Evaluating the accuracy, reliability, and clinical applicability of continuous glucose monitoring (CGM): Is CGM ready for real time? Journal Article uri icon
  • BACKGROUND: This study was designed to assess the accuracy, reliability, and contribution to clinical decision-making of two commercially available continuous glucose monitoring (CGM) devices using a novel analytical approach. STUDY DESIGN: Eleven individuals with type 1 diabetes and five with type 2 diabetes wore a Guardian RT (GRT) (Medtronic Minimed, Northridge, CA) or DexCom STS Continuous Monitoring System (DEX) (San Diego, CA) device for 200 h followed by an 8-h laboratory study. A subset of these subjects wore both devices simultaneously. RESULTS: Subjects produced 1,902 +/- 269 readings during the ambulatory phase. During the laboratory study we found: lag time of 21 +/- 5 min for GRT and 7 +/- 7 min for DEX (P < 0.005); mean absolute relative difference of 19.9% and 16.7%, respectively, for GRT and DEX; and glucose exposure (the ratio of study device/laboratory reference device [YSI Instruments, Inc., Yellow Springs, OH] area under the curve) of 95 +/- 6% for GRT and 101 +/- 13% for DEX. Reliability measured during laboratory study showed 82% for DEX and 99% for GRT. Clarke Error Grid analysis (YSI reference) showed for GRT 59% of values in zone A, 34% in zone B, and 7% in zone D and for DEX 70% in zone A, 28% in zone B, 1% in zone C, and 1% in zone D. Bland-Altman plots (YSI standard) yielded for DEX 3 mg/dL (95% confidence interval, -78 to 84 mg/dL) and for GRT -21 mg/dL (95% confidence interval, -124 to 82 mg/dL). Six of eight subjects completed both home and laboratory simultaneous use of DEX and GRT. Lag times were inconsistent between devices, ranging from 0 to 32 min; area under the curve revealed a tendency for DEX to report higher total glucose exposure than GRT for the same patient. CONCLUSIONS: CGM detects abnormalities in glycemic control in a manner heretofore impossible to obtain. However, our studies revealed sufficient incongruence between simultaneous laboratory blood glucose levels and interstitial fluid glucose (after calibrations) to question the fundamental assumption that interstitial fluid glucose and blood glucose could be made identical by resorting to algorithms based on concurrent blood glucose levels alone.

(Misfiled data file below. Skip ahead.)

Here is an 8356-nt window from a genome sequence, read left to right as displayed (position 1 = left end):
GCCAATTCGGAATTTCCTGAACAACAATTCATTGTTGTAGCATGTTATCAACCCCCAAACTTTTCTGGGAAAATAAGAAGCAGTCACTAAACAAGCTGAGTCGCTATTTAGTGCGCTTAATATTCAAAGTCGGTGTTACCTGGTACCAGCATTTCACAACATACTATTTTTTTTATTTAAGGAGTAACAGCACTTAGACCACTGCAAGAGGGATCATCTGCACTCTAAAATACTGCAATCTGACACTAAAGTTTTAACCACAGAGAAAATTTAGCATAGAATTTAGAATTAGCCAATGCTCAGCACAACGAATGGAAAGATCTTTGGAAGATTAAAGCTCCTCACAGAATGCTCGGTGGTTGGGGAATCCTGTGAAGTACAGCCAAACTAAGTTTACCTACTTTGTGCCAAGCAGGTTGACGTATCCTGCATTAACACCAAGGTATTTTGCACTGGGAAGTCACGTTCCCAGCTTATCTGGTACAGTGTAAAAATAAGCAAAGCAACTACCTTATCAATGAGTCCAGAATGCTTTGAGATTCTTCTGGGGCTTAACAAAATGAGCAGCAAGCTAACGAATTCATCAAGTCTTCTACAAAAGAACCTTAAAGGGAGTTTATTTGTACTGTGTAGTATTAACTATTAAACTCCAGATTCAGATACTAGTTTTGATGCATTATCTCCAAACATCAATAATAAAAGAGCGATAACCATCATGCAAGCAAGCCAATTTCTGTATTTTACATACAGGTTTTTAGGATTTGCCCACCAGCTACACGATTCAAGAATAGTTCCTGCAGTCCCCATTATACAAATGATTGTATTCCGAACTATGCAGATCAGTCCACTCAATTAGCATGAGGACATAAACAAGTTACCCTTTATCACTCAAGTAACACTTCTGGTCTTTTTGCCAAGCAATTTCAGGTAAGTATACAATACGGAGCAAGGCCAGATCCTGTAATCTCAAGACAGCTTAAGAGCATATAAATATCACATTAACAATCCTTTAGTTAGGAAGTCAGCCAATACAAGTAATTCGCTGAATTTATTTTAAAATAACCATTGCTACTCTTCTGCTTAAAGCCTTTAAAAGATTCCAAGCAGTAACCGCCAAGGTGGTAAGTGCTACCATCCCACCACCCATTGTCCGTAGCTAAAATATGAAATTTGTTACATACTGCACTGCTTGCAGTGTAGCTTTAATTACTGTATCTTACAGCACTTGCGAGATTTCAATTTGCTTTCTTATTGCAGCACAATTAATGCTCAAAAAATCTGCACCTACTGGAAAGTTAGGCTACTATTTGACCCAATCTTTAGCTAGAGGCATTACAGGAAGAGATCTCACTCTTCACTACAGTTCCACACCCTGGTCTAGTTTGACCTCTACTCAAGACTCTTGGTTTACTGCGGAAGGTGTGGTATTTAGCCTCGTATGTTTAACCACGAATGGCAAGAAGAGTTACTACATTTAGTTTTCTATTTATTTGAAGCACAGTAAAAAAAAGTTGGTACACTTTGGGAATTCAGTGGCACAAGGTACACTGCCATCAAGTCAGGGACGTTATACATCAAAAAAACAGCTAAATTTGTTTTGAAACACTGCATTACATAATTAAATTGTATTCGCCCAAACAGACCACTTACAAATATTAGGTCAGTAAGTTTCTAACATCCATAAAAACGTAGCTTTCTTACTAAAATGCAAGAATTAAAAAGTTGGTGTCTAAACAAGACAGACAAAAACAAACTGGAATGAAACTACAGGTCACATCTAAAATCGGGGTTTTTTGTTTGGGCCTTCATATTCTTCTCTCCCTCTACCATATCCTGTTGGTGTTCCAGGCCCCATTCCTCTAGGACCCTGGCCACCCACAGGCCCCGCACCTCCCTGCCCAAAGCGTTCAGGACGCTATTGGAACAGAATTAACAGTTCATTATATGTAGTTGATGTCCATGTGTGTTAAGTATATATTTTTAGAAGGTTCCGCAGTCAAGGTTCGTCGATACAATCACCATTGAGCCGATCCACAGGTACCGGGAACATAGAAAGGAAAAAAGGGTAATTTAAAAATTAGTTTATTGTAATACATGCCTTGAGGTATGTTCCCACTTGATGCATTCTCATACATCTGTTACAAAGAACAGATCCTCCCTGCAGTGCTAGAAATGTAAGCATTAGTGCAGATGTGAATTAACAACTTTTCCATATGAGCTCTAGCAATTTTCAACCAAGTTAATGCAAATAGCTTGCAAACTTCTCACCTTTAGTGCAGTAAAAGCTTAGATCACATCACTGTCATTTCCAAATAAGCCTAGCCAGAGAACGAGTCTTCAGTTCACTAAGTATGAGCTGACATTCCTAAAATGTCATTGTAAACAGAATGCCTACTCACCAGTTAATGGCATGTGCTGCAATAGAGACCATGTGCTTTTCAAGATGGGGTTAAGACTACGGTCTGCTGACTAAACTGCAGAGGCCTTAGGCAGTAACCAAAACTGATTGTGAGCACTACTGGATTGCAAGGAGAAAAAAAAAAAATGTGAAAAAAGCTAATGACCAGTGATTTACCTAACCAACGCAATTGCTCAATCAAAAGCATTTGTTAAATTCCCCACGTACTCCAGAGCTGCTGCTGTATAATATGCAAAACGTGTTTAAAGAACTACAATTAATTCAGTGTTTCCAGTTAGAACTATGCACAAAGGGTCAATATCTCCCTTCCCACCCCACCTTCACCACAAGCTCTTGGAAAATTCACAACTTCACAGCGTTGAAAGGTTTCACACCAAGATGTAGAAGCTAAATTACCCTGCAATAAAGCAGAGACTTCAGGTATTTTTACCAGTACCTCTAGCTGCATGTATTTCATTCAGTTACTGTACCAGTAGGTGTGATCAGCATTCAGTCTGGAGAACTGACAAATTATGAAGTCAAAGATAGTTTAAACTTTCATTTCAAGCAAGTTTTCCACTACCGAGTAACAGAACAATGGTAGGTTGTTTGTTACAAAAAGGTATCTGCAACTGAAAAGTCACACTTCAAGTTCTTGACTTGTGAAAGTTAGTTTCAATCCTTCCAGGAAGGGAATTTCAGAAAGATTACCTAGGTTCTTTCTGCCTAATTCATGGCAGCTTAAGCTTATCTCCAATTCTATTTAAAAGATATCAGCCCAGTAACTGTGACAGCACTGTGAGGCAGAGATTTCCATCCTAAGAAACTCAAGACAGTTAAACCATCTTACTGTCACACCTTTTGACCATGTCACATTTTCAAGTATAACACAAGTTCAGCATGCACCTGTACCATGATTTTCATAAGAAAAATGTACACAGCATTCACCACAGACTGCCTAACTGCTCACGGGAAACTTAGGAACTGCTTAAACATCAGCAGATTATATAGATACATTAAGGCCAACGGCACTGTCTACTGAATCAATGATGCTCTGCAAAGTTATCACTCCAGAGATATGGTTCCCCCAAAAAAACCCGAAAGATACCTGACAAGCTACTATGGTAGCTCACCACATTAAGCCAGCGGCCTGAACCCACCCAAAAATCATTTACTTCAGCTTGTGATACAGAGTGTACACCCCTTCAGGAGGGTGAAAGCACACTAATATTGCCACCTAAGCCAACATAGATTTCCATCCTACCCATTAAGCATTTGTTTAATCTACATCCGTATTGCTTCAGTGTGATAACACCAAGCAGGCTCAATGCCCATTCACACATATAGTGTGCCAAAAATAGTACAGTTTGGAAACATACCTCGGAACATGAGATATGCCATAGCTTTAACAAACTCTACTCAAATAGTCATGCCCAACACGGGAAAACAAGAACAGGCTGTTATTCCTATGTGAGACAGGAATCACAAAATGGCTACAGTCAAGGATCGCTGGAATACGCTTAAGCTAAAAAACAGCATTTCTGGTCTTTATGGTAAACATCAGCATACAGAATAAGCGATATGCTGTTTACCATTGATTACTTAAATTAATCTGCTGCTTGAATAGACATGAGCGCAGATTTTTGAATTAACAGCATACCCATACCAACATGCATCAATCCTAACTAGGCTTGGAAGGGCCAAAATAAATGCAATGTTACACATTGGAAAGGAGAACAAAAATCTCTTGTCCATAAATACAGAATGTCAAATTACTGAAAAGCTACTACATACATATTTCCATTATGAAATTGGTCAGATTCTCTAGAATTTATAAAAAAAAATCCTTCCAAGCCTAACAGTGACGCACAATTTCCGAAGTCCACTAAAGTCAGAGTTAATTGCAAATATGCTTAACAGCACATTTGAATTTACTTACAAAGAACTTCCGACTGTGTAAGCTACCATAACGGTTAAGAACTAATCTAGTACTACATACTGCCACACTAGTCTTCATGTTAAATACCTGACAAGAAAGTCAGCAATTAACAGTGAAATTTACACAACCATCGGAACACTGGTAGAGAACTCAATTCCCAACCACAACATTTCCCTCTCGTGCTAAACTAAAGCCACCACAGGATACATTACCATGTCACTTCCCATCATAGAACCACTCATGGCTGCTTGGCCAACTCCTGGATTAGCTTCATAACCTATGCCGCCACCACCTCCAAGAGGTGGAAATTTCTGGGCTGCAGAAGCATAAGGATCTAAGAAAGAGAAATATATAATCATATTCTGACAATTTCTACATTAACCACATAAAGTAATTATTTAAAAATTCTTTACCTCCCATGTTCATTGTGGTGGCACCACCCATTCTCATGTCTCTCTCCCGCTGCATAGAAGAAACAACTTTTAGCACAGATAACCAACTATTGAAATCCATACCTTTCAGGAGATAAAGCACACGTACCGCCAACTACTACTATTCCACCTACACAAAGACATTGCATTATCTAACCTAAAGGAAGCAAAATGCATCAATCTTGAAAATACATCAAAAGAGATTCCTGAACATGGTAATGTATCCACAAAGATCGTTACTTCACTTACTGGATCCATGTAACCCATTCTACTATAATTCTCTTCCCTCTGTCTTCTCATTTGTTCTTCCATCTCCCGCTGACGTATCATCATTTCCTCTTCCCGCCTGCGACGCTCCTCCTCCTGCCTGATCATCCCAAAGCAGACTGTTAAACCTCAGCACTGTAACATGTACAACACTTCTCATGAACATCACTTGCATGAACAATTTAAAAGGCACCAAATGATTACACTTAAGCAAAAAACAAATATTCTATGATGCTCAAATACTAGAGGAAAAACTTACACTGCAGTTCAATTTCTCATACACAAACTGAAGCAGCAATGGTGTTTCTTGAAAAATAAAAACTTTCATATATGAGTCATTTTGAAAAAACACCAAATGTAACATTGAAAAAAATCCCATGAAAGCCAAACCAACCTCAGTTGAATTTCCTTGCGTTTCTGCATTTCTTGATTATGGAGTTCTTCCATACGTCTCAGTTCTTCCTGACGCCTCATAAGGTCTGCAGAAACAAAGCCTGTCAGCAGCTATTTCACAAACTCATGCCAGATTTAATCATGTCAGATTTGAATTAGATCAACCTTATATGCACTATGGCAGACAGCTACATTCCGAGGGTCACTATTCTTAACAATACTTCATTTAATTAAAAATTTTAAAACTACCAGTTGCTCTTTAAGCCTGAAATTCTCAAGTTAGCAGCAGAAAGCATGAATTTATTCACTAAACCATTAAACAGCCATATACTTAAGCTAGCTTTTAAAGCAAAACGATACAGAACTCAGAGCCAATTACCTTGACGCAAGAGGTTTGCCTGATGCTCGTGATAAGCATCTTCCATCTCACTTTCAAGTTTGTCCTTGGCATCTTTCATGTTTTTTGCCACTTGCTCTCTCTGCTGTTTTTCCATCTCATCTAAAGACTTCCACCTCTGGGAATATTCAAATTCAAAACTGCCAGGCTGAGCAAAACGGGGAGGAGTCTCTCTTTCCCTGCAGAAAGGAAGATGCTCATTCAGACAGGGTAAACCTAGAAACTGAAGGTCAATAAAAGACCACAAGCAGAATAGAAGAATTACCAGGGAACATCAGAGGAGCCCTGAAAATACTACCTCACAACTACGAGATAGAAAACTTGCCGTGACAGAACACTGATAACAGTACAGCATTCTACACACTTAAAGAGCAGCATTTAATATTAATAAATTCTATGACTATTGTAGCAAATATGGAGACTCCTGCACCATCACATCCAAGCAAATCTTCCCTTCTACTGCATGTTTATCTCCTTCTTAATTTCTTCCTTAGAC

• Link to Article
    publication date
  • 2009
  • published in
  • Area Under Curve
  • Blood Glucose/*analysis
  • Diabetes, Type 1/*blood
  • Diabetes, Type 2/*blood
  • Equipment Design
  • Hyperglycemia/blood/diagnosis
  • Hypoglycemia/blood/diagnosis
  • Monitoring, Ambulatory/instrumentation/*methods
  • Prospective Studies
  • Reproducibility of Results
  • Additional Document Info
  • 11
  • issue
  • 1